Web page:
The divide between “liberal” and “conservative” approaches seems to be stronger than many other divides, including theological ones. Many churches experience internal divisions along this ideological line. Conservative wings in these churches feel closer to each other than to the liberal wings in their own churches. The same applies to the liberal wings. This creates a precondition for what can be called “ideological ecumenism”—a rapprochement between the churches not on a theological basis, but on an ideological one. In this ecumenism, theology is substituted by ideology.
In some sense, this substitution can be effective, because theology does not touch many people in the churches anymore. Only a limited number of enthusiasts can follow theological arguments and make them relevant to their lives and communities. Ideologies, in contrast, are capable of enchanting many more people in the churches, especially when they are rendered in theological languages. As a result, they have more power than theology to mobilise different groups in the churches.
Ideologies, however, do more harm than benefit to the churches. First, unlike theology, which bridges this world with the divine, ideologies keep people confined to the agendas of this world. They emerged in the period of the Enlightenment as a product of secularisation of Christian societies.6 As a result, they cannot elevate the human mind and spirit to God. Second, “ideological ecumenism” disintegrates communities from within: it alienates “liberal” and “conservative” members of the churches and communities from each other. Third, ideologies cannot secure sustainable alliances between followers of the same ideology from different churches.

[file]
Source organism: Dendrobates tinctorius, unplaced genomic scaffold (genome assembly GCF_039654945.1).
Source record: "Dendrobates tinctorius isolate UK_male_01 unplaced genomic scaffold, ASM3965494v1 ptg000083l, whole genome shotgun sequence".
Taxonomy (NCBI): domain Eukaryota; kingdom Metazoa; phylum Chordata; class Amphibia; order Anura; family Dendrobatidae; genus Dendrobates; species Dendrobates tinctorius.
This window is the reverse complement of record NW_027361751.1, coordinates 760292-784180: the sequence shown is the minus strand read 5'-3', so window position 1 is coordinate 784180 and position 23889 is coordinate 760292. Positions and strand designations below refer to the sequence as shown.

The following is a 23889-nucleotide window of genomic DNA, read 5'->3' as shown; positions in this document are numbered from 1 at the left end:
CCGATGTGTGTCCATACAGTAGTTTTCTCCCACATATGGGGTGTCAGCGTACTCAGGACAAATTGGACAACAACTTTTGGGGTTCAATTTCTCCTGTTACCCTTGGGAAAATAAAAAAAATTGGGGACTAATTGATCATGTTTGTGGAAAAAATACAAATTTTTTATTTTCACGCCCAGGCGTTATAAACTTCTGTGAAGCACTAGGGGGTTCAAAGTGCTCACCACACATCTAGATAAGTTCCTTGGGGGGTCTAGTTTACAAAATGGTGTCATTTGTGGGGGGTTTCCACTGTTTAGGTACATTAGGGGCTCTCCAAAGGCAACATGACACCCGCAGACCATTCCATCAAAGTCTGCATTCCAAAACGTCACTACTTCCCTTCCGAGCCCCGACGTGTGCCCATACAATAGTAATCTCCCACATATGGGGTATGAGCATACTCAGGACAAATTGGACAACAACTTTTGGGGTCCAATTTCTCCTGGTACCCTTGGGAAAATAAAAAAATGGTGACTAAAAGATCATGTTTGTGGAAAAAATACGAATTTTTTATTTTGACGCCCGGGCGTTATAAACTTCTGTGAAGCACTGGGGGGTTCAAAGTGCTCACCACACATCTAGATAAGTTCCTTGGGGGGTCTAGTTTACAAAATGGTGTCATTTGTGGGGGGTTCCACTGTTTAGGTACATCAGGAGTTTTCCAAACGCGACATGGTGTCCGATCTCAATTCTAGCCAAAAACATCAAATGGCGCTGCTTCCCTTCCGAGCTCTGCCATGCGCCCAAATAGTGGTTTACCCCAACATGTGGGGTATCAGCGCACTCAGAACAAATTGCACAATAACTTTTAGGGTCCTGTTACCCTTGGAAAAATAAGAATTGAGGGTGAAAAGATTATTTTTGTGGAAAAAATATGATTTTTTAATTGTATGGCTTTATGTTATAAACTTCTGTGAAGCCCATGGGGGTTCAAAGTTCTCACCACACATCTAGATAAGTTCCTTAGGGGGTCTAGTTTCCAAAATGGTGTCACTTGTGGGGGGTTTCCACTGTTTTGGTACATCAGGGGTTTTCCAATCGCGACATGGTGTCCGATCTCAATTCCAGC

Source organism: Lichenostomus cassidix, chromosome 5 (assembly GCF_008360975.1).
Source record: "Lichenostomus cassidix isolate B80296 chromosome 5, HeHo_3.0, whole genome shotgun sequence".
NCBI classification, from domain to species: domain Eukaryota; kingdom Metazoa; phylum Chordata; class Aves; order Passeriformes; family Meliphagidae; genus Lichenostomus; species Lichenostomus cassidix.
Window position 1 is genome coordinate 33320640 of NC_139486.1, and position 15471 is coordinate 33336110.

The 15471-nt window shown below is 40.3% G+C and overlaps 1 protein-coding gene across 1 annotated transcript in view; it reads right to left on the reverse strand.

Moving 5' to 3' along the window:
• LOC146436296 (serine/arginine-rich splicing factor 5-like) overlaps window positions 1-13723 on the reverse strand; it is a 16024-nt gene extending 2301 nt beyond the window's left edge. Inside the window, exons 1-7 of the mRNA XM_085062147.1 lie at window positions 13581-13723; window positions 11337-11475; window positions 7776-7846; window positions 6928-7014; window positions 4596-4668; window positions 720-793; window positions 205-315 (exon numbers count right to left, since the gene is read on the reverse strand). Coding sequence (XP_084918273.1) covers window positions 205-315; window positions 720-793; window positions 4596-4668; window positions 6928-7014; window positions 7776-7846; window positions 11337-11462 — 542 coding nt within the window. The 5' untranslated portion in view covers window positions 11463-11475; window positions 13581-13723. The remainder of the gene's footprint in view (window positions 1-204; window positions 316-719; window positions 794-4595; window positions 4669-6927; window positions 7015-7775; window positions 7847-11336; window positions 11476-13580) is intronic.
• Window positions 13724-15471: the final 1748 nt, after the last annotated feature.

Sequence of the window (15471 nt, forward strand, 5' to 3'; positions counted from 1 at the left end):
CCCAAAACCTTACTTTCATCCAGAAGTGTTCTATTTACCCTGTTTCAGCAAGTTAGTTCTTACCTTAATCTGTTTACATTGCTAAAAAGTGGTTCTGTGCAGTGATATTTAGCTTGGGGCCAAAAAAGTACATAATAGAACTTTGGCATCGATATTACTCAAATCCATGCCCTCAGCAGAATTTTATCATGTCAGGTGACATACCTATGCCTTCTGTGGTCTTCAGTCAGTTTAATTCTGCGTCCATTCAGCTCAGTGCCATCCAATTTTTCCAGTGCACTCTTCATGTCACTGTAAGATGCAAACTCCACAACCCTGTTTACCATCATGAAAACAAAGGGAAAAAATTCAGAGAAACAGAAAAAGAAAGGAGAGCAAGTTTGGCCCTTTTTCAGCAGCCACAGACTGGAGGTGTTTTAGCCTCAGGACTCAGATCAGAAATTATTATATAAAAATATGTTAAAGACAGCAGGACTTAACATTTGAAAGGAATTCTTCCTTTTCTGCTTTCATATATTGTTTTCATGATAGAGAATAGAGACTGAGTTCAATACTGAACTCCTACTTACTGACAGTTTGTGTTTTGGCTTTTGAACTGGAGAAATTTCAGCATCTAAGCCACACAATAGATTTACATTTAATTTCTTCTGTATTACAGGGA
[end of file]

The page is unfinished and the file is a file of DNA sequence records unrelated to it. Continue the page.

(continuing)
The history of the American “fundamentalism” during the twentieth century clearly illustrates these shortcomings of the “ideological ecumenism.” Soon after “fundamentalist” groups emerged in the 1920s in different Protestant churches in the United States, they began approaching each other. Simultaneously they distanced themselves from more “liberal” groups and thus caused schisms within their own churches. For example, the Northern Presbyterians and Northern Baptists became divided almost equally (Marsden 1980, pp. 164–65). The “fundamentalists” could not reconcile themselves with those whom they called “liberals,” because they considered the latter to believe in almost a different religion. Characteristic in this regard is a statement by J. Gresham Machen (1881–1937) from the Princeton Theological Seminary:
In the sphere of religion, in particular, the present time is a time of conflict; the great redemptive religion which has always been known as Christianity is battling against a totally diverse type of religious belief, which is only the more destructive of the Christian faith because it makes use of traditional Christian terminology. This modern non-redemptive religion is called “modernism” or “liberalism.”
(Machen 1923, p. 2)
At the same time, the “fundamentalists” perceived other “fundamentalists” as belonging to their own religion, even though they belonged to other churches. Thus, “fundamentalist” alliances began developing (Harris 1998, p. 28). One of the earliest of these was the World Christian Fundamentals Association (WCFA). In such alliances, ideological conservatism became more important than the doctrinal differences between denominations. Most of these attempts, however, failed to sustain themselves for a long time or to foster productive cooperation between the churches.